One of the ones they were talking about was stamp out world hunger and that sort of thing. None of that was terribly interesting to me, but basically, as I was thinking about it, I thought, “You know, what I really need to do is to figure out what I am going to do for the future and think about that.” That's what I was struggling with. And I'd been struggling with what I wanted to do next. Did I want to be a consultant, did I want to be a this or a that? I concluded, “No, let me think about this. I want to commit to do something.” I had been concerned, because I'd meet with customers, I'd look at our labs, and the software business had not really progressed very damn well. We'd made a lot of progress in IBM, but the rest of the world was nowhere. And they weren't getting anywhere. They were just sort of coasting along, writing programs the same way for 40 years, and it didn't look like it would ever get better. It wasn't 40 years then, but in any event, the programming methods and the practices, people were doing crappy work.

There's no other field where you bang out code and fix it and test. Automobiles, when you manufacture them and fix them in test, they're lemons and they always will be. You'll never fix them. You can't make semiconductors by fixing them in test, and the software community wasn't focusing on building quality products before test. They were counting on testing, and as you and I know, a test is a very inefficient way to find defects. It takes forever, it's unpredictable and it doesn't find very many. So I felt the programming world was in terrible shape, not only in terms of quality management, in terms of schedules and estimates and planning and controls and tracking the whole business. It wasn't run like a business.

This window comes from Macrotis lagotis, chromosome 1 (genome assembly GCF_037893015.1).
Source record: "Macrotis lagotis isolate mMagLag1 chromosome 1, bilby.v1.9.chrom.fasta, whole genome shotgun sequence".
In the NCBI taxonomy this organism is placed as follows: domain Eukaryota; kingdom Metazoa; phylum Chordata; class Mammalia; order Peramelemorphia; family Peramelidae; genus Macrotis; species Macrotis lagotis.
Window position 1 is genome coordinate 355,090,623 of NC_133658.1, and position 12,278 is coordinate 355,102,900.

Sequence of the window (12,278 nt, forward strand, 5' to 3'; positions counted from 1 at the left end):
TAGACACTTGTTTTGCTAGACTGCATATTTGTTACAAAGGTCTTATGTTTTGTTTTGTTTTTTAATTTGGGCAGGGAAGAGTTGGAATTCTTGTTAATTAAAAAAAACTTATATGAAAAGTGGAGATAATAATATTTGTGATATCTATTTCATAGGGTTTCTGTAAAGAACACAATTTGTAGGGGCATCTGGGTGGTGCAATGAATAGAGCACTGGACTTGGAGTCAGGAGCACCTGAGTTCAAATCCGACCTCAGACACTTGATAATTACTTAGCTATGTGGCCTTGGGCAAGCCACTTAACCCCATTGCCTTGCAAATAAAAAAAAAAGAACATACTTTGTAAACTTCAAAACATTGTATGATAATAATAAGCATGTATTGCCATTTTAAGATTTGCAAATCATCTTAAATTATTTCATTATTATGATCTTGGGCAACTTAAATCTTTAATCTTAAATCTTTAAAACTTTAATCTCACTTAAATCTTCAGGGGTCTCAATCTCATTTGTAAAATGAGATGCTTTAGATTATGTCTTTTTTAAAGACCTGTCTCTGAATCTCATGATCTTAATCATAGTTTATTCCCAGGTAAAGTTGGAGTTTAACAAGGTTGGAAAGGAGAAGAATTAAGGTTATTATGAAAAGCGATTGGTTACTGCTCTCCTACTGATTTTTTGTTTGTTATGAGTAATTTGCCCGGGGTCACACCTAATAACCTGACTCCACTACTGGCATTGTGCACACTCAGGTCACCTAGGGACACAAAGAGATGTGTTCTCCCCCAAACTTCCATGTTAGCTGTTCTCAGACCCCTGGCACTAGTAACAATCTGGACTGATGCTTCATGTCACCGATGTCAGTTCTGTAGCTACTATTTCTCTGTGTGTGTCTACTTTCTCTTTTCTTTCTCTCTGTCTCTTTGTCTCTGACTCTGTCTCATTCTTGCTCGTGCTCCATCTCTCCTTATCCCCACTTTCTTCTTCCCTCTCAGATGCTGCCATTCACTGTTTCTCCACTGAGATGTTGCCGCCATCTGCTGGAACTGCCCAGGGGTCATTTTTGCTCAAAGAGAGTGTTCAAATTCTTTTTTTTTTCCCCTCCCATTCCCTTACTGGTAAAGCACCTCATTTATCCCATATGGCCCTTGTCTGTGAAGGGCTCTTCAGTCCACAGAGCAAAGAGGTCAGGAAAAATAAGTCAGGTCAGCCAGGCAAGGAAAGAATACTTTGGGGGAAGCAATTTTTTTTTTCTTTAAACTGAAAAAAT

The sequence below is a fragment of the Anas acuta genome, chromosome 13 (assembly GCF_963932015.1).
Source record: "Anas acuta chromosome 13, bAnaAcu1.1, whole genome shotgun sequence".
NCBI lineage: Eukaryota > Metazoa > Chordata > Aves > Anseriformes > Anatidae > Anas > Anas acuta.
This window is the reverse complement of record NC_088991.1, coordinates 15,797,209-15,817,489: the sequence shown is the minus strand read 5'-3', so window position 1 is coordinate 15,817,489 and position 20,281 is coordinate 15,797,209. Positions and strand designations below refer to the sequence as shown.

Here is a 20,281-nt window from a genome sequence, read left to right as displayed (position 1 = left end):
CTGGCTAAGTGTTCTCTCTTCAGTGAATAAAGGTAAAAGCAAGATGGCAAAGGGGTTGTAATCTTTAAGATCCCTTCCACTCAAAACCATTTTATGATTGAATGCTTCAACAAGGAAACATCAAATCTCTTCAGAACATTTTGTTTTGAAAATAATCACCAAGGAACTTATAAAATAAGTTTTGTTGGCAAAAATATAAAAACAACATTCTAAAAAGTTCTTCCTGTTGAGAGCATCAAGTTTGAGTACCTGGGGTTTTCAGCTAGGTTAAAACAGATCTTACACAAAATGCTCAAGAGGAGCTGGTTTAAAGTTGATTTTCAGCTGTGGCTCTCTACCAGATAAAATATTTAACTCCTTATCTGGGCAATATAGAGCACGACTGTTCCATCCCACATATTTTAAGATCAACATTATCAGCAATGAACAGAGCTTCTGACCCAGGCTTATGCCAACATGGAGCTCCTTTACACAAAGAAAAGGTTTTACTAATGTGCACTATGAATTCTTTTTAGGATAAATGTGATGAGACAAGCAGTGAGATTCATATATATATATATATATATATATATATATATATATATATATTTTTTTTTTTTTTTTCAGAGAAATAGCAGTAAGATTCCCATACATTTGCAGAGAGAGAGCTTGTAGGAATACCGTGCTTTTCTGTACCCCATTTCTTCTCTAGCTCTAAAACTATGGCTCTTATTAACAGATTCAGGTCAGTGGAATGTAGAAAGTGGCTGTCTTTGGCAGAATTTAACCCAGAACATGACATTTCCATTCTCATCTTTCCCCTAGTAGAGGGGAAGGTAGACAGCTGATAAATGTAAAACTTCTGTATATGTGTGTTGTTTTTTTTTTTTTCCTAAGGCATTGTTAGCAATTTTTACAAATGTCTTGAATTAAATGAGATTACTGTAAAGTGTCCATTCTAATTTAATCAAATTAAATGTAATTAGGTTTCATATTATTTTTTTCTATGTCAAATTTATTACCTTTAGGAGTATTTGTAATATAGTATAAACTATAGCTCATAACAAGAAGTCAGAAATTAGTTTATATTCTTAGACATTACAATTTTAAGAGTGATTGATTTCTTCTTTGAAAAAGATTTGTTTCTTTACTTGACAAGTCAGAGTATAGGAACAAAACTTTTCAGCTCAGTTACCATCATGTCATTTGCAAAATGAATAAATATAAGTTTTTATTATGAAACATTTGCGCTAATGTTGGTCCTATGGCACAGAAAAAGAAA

And so I decided what I was going to do, I was going to make an outrageous commitment and I was going to fix programming or change programming and that was what I was going to do. So that seemed like a great idea. The next question is, “How the hell do I do that?” I talked to a bunch of people about it and I talked to Jack Kuehler about it, and Jack said, “Well, why don't you go talk to Erich Bloch?” I said, “That's a great idea.” So I got hold of Erich and went down to Washington and I met with him, had quite a discussion. He said, “What you ought to do is go to the Software Engineering Institute. They're just starting it up.” He said, “I know the guys there. I could contact them and you could go talk to them, see if you'd like to do that.” I said, “That sounds like a great idea. Could you write to CMU for me or to the SEI?” He said, “Sure.” He said, “You write the letter and I'll sign it.” So I put together a letter and sent it down to him and he sent it. And I then got a call, went to visit with the SEI, and the rest is history, so there we are. So that's how I ended up at the SEI with my -- what’d I call it -- my outrageous commitment to change the world of software.

Booch: So tell me the state of the SEI at that time. Larry Druffel was of course in the midst of this, and I haven't heard his name in it. Where did he come in on the scene?

Humphrey: Okay, well let me back up.

Booch: Sure.

The IBM Prodigy System